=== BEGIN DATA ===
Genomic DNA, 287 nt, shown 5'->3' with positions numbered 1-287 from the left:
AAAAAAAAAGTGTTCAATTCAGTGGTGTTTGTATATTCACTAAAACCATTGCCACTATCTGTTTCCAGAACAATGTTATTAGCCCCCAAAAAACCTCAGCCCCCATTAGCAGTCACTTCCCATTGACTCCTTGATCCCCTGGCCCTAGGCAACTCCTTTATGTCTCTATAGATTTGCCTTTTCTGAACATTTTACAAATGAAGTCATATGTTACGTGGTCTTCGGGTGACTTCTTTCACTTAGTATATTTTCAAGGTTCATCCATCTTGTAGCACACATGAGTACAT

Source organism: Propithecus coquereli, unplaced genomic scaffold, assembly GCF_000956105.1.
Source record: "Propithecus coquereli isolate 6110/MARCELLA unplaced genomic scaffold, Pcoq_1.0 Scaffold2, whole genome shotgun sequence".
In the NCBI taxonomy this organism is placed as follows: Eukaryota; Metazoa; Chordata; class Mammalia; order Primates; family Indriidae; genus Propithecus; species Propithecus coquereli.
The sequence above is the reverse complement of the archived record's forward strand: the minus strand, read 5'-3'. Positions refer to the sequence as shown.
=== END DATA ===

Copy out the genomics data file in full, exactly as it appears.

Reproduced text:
Genomic DNA, 287 nt, shown 5'->3' with positions numbered 1-287 from the left:
AAAAAAAAAGTGTTCAATTCAGTGGTGTTTGTATATTCACTAAAACCATTGCCACTATCTGTTTCCAGAACAATGTTATTAGCCCCCAAAAAACCTCAGCCCCCATTAGCAGTCACTTCCCATTGACTCCTTGATCCCCTGGCCCTAGGCAACTCCTTTATGTCTCTATAGATTTGCCTTTTCTGAACATTTTACAAATGAAGTCATATGTTACGTGGTCTTCGGGTGACTTCTTTCACTTAGTATATTTTCAAGGTTCATCCATCTTGTAGCACACATGAGTACAT

Source organism: Propithecus coquereli, unplaced genomic scaffold, assembly GCF_000956105.1.
Source record: "Propithecus coquereli isolate 6110/MARCELLA unplaced genomic scaffold, Pcoq_1.0 Scaffold2, whole genome shotgun sequence".
In the NCBI taxonomy this organism is placed as follows: Eukaryota; Metazoa; Chordata; class Mammalia; order Primates; family Indriidae; genus Propithecus; species Propithecus coquereli.
The sequence above is the reverse complement of the archived record's forward strand: the minus strand, read 5'-3'. Positions refer to the sequence as shown.